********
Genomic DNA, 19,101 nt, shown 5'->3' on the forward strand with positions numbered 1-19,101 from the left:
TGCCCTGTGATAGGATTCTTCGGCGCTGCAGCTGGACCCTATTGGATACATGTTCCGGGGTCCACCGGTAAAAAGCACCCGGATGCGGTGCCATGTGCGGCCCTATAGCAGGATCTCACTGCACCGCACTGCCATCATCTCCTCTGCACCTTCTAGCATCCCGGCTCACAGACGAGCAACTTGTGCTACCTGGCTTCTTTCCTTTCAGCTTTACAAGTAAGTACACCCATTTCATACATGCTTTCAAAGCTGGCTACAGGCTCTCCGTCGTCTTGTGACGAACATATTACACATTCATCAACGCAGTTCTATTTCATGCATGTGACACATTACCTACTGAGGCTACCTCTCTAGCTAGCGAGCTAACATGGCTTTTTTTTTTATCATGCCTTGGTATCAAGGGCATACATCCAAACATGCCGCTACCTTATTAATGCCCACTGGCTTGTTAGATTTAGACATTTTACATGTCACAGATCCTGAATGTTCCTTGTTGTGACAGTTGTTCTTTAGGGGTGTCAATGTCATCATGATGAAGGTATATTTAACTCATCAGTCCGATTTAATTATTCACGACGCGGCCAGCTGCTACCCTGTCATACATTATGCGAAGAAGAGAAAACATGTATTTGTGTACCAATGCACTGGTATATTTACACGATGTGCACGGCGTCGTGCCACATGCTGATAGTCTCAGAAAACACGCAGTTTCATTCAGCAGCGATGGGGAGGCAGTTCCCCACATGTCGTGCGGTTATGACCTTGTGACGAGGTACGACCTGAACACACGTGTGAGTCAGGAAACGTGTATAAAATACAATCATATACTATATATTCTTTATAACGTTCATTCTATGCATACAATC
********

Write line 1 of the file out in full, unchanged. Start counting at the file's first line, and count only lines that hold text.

Genomic DNA, 19,101 nt, shown 5'->3' on the forward strand with positions numbered 1-19,101 from the left: